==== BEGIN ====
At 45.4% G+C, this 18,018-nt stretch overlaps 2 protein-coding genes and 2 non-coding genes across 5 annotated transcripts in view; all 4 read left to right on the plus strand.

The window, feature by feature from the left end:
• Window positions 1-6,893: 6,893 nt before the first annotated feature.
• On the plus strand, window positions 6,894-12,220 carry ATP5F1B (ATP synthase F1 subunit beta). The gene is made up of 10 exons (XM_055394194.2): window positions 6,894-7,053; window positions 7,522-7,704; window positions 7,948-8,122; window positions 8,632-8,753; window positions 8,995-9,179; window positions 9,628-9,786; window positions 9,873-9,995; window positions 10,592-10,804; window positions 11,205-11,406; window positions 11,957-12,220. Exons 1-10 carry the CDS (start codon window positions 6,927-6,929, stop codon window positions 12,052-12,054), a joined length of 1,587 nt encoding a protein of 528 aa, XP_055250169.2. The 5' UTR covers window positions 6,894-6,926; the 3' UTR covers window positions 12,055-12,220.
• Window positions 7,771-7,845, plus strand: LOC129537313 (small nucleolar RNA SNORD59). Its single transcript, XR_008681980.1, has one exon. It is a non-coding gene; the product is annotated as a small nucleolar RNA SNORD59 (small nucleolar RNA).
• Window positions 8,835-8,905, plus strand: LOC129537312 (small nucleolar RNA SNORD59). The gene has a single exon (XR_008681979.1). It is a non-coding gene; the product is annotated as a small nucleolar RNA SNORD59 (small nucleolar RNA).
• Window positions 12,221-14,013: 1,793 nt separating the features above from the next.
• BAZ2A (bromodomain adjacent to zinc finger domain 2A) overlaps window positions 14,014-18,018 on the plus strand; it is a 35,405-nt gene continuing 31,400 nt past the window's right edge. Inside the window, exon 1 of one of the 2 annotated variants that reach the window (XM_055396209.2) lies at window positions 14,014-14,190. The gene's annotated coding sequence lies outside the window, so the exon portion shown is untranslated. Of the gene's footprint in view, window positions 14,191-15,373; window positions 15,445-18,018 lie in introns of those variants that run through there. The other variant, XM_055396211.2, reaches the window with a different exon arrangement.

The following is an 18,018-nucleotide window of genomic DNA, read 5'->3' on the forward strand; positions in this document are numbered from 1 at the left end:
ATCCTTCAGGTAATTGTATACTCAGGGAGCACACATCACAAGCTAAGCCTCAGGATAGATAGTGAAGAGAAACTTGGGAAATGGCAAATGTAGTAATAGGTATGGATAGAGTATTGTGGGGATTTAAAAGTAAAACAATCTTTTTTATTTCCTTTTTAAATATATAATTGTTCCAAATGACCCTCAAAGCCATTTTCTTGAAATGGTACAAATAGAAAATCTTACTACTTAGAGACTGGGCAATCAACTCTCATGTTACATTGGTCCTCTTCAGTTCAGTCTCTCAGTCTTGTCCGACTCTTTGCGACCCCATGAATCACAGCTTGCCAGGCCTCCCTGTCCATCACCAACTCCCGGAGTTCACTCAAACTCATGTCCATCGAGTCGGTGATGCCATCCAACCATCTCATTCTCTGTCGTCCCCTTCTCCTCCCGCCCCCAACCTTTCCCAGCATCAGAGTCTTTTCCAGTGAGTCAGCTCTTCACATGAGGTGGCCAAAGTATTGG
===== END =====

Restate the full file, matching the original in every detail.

At 45.4% G+C, this 18,018-nt stretch overlaps 2 protein-coding genes and 2 non-coding genes across 5 annotated transcripts in view; all 4 read left to right on the plus strand.

The window, feature by feature from the left end:
• Window positions 1-6,893: 6,893 nt before the first annotated feature.
• On the plus strand, window positions 6,894-12,220 carry ATP5F1B (ATP synthase F1 subunit beta). The gene is made up of 10 exons (XM_055394194.2): window positions 6,894-7,053; window positions 7,522-7,704; window positions 7,948-8,122; window positions 8,632-8,753; window positions 8,995-9,179; window positions 9,628-9,786; window positions 9,873-9,995; window positions 10,592-10,804; window positions 11,205-11,406; window positions 11,957-12,220. Exons 1-10 carry the CDS (start codon window positions 6,927-6,929, stop codon window positions 12,052-12,054), a joined length of 1,587 nt encoding a protein of 528 aa, XP_055250169.2. The 5' UTR covers window positions 6,894-6,926; the 3' UTR covers window positions 12,055-12,220.
• Window positions 7,771-7,845, plus strand: LOC129537313 (small nucleolar RNA SNORD59). Its single transcript, XR_008681980.1, has one exon. It is a non-coding gene; the product is annotated as a small nucleolar RNA SNORD59 (small nucleolar RNA).
• Window positions 8,835-8,905, plus strand: LOC129537312 (small nucleolar RNA SNORD59). The gene has a single exon (XR_008681979.1). It is a non-coding gene; the product is annotated as a small nucleolar RNA SNORD59 (small nucleolar RNA).
• Window positions 12,221-14,013: 1,793 nt separating the features above from the next.
• BAZ2A (bromodomain adjacent to zinc finger domain 2A) overlaps window positions 14,014-18,018 on the plus strand; it is a 35,405-nt gene continuing 31,400 nt past the window's right edge. Inside the window, exon 1 of one of the 2 annotated variants that reach the window (XM_055396209.2) lies at window positions 14,014-14,190. The gene's annotated coding sequence lies outside the window, so the exon portion shown is untranslated. Of the gene's footprint in view, window positions 14,191-15,373; window positions 15,445-18,018 lie in introns of those variants that run through there. The other variant, XM_055396211.2, reaches the window with a different exon arrangement.

The following is an 18,018-nucleotide window of genomic DNA, read 5'->3' on the forward strand; positions in this document are numbered from 1 at the left end:
ATCCTTCAGGTAATTGTATACTCAGGGAGCACACATCACAAGCTAAGCCTCAGGATAGATAGTGAAGAGAAACTTGGGAAATGGCAAATGTAGTAATAGGTATGGATAGAGTATTGTGGGGATTTAAAAGTAAAACAATCTTTTTTATTTCCTTTTTAAATATATAATTGTTCCAAATGACCCTCAAAGCCATTTTCTTGAAATGGTACAAATAGAAAATCTTACTACTTAGAGACTGGGCAATCAACTCTCATGTTACATTGGTCCTCTTCAGTTCAGTCTCTCAGTCTTGTCCGACTCTTTGCGACCCCATGAATCACAGCTTGCCAGGCCTCCCTGTCCATCACCAACTCCCGGAGTTCACTCAAACTCATGTCCATCGAGTCGGTGATGCCATCCAACCATCTCATTCTCTGTCGTCCCCTTCTCCTCCCGCCCCCAACCTTTCCCAGCATCAGAGTCTTTTCCAGTGAGTCAGCTCTTCACATGAGGTGGCCAAAGTATTGG